Monday, August 7, 2017

Our Non-Genetic Heritage

I spent most of Sunday working on Goran's and my family trees. One thing that struck me is how incredibly important a role foster parents have played in both our families. There are numerous foster parents in both our family trees, but two salient examples illustrate.

During the Spanish influenza epidemic, first my great grandmother and her baby boy passed away, then my great grandfather towards the tail end of the epidemic.
"Uncle Henry" as a young man

During the Great Spanish Influenza Epidemic of 1918-1919 (considered the most devastating epidemic in recorded history: 30-40 million people died), my grandmother lost both her parents and her baby brother Howard. The oldest of her seven surviving siblings were still in their teens and the youngest was 5 years old. The children were all taken in and raised by their life-long bachelor uncle Henry. I have always been in awe of the sacrifice of this man who went from single bachelor farmer to parent of seven over night.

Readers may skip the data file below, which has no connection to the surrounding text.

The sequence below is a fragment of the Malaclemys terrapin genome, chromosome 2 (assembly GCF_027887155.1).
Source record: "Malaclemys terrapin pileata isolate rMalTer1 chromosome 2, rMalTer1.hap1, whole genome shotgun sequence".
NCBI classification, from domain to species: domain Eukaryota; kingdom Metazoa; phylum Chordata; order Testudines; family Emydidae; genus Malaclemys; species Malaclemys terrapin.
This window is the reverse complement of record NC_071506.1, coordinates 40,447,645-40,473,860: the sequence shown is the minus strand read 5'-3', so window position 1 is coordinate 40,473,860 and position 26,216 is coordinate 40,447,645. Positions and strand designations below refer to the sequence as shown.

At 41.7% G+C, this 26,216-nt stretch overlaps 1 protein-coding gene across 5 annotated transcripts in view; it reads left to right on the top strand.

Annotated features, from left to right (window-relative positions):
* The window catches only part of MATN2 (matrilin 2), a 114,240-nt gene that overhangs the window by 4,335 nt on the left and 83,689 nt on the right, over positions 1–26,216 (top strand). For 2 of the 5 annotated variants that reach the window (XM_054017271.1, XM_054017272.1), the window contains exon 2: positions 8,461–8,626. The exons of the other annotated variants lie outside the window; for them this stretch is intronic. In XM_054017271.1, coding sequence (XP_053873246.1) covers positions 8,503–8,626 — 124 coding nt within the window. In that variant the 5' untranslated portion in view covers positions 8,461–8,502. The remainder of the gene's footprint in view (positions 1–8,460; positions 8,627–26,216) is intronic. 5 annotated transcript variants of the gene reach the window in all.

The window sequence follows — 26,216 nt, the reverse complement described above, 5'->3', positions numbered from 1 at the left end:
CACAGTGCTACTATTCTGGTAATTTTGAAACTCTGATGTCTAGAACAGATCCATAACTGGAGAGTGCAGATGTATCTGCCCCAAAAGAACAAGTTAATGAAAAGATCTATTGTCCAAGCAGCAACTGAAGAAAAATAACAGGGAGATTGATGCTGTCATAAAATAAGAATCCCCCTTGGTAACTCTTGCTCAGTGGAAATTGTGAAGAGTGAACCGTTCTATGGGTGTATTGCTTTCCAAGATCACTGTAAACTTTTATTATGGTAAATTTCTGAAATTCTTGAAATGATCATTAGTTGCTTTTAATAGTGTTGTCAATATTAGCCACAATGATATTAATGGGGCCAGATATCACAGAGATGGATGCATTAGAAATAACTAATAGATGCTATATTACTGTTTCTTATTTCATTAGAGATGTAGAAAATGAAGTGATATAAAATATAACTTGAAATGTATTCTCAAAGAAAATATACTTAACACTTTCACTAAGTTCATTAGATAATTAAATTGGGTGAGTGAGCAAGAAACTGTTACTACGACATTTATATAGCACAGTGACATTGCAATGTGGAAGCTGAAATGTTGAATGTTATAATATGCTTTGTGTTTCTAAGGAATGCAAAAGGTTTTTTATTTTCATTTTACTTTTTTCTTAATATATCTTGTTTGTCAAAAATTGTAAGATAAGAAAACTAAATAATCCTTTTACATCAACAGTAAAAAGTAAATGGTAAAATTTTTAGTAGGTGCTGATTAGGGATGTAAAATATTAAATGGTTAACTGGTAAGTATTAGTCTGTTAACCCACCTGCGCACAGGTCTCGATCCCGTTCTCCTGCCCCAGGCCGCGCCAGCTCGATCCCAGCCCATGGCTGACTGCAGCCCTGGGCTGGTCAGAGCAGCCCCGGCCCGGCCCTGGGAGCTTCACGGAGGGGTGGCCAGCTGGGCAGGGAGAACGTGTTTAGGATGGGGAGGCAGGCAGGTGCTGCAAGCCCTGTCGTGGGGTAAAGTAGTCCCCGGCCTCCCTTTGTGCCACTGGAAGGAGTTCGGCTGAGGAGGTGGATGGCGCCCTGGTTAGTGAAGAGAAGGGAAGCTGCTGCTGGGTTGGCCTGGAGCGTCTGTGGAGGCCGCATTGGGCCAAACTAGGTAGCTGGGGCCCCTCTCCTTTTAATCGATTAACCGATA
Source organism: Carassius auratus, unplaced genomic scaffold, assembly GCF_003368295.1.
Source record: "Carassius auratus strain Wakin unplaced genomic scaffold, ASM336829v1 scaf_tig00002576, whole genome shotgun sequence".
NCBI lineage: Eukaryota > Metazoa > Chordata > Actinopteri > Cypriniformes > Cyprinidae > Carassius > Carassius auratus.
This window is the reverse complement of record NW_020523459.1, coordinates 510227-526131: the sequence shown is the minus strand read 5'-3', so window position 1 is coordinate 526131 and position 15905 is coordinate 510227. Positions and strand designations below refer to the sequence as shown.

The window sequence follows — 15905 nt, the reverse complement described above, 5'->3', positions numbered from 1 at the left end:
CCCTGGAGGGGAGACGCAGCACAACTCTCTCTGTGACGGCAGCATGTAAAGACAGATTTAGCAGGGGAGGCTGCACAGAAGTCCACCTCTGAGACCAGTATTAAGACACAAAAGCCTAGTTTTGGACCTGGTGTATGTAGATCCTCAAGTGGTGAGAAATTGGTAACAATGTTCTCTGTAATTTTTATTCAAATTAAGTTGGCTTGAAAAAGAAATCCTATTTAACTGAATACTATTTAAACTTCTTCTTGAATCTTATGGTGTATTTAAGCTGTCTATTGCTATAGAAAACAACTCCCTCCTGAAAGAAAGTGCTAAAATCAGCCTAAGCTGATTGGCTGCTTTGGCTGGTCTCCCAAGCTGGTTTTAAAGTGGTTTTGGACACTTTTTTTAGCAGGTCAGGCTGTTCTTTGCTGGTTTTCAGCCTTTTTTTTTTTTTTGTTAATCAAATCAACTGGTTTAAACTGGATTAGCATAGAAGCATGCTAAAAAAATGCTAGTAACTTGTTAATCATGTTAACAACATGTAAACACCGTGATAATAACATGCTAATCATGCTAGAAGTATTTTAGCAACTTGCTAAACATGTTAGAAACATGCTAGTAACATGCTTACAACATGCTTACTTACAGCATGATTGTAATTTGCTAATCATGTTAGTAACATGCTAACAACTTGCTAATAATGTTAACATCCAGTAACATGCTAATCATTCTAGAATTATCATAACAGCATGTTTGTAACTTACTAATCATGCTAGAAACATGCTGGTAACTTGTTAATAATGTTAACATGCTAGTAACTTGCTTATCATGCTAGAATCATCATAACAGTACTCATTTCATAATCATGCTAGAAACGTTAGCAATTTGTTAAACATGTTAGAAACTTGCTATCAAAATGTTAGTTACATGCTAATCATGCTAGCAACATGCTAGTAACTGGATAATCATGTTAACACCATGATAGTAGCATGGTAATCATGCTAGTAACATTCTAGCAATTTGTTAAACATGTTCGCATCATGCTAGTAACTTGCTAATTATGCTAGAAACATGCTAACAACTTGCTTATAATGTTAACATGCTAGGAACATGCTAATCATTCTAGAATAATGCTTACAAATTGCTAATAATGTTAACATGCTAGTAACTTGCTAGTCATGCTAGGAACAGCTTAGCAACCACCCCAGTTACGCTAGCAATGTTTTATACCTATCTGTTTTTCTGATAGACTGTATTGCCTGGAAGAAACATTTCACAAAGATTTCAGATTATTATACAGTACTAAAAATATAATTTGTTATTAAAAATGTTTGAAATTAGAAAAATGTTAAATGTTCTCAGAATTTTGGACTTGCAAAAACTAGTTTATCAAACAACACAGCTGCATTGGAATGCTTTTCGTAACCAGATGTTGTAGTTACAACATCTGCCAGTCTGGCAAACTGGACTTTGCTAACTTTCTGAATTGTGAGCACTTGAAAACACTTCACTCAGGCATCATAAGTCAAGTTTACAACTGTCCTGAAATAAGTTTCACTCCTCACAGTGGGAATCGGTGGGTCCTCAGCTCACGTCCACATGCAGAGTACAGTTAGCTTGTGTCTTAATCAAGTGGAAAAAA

An iconic photo from the 1968 Memphis Sanitation Workers Strike. Martin Luther King, Jr. traveled to Memphis to support the sanitation workers, and it was there he was assassinated.
Otis Elliott and Göran's grandma Eloise

On Goran's side, his father and father's sister Dorothy were raised by Otis Elliott. Aunt Dottie described Otis as a kind and good father who raised them as his own kids, and provided a stable, loving influence in their lives. Like my grandma's uncle Henry, Otis was a humble, hard working man. Otis was a sanitation worker in Memphis, Tennessee during the sanitation workers strike of 1968, a pivotal moment in the Civil Rights Movement. He was always (justifiably) proud of his role in that historic movement for equality and justice that has shaped all of our worlds.

Certainly our genetic heritage is a huge part of making us who we are. But family is much more than just genes ("genealogy"). Individually and as families, we are who we are as well because of the things we inherited spiritually and emotionally and socially from foster parents, mentors or teachers.

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